What can go wrong with the business over time?
Is the earning power (economics of the business) over the next 10–15 years good or getting better or poor and getting worse?
Are you comfortable with the people in charge?
What’s an appropriate price for a business with favorable answers to the above questions raised?
In terms of portfolio strategy, I compared every potential investment to the almost risk-free return of a 5 year fixed deposit. I also used my best current investments as a measuring stick to screen out companies that aren’t better than what currently have and can buy more of.
Personal Portfolio Results
For 2019 my portfolio has done much better than the general market, yielding quite satisfactory results for the year. The general market index (ASPI) has declined by about -1.12% from 6034 to 5970. Most index and mutual funds performed at about -3.81%. According to the Unit Trust Association of Sri Lanka, only 2 investment funds invested in stocks showed a gain for the year.
My portfolio with dividends re-invested amounts to a return of 27.29%. I consider myself lucky to be provided with opportunities during stock market folly to pick up great companies at attractive prices at a time when I had some funds.
Over the years, I will be quite satisfied with a performance that is 10% per year better than the Averages, so in regards to this benchmark, 2019 was a successful and better than average, year.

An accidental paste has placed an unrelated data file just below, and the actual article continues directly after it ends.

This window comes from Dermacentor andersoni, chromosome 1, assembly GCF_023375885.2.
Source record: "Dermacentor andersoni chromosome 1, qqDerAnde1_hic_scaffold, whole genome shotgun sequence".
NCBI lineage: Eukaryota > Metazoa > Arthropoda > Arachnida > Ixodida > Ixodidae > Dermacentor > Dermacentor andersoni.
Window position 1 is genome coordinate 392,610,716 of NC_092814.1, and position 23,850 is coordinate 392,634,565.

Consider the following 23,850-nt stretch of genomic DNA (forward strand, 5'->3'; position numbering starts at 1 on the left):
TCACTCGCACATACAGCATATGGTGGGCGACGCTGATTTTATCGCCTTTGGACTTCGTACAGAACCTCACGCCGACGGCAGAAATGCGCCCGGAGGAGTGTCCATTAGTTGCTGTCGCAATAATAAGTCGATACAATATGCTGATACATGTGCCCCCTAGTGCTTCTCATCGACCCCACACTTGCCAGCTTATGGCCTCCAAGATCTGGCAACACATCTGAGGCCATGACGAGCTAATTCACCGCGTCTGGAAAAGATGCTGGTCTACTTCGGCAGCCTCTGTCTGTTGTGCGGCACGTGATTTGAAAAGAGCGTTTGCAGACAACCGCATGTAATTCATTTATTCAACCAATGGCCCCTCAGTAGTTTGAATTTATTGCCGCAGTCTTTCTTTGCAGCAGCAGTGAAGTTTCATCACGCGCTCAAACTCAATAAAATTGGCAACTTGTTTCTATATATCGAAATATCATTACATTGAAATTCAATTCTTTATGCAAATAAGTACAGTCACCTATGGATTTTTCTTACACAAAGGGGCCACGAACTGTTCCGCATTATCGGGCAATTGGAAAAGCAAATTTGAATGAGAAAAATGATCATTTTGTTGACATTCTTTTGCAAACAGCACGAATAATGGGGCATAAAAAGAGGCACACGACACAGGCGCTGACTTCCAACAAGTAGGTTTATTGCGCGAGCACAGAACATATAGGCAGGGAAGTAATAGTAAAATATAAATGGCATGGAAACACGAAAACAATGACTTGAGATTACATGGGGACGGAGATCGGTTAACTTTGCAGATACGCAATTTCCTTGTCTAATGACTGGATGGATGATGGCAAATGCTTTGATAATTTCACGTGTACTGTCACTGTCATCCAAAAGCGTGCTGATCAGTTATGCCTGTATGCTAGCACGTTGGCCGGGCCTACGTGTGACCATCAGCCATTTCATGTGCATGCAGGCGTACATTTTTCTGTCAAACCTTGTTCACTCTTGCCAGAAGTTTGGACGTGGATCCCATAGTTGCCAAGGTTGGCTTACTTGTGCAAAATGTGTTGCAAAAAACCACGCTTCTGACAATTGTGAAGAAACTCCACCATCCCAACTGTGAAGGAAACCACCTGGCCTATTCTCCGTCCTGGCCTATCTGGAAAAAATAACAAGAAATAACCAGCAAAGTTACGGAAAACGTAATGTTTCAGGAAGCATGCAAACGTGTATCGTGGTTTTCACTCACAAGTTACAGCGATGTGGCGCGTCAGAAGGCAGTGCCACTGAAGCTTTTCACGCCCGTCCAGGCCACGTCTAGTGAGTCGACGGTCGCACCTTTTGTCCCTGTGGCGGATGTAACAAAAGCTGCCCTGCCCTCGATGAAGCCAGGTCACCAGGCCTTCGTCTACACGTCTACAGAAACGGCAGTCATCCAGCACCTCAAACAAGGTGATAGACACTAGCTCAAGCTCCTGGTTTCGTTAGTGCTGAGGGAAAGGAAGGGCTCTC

Restructuring of my portfolio
DFCC Bank I think I overpaid for DFCC (at an average of Rs. 82.2 per share). My analysis was partly speculative even though I did not realize it at the time. Being the biggest part of my concentrated portfolio, I felt like I overpaid for an inferior company for the following reasons:
Average P/E ratio (of the last six years): 7
A low margin of safety at about 30%
The margin of safety is the average earnings power of DFCC Bank at 13.7% taken against a 1 year fixed deposit rate (10.55%) in 2018 or slightly less against the 2018 Sri Lanka 1 year bond yield (10.8%)
Mistakes made when evaluating DFCC
I made the following mistakes (I have since changed the way I evaluate businesses)
A large emphasis on book value
A large emphasis on the fact that it was trading at a 10 year historic low, and constantly comparing it to it’s Rs. 200 per share high a few years ago. The high historic market price is no indicator of a future price and is not considered investing, rather it is speculation
A large emphasis placed on the fact that it was undervalued because the company’s total market capitalization traded at almost its liquid asset value (cash and short term funds)
More emphasis placed on the unusually good 2017 results rather than averages over the last 6–10 years
No emphasis placed on understanding sources of revenue, hence I did not look at future streams of cash and rates of return
No emphasis placed on cash flow analysis and profitability
Did not look into the future economics of the business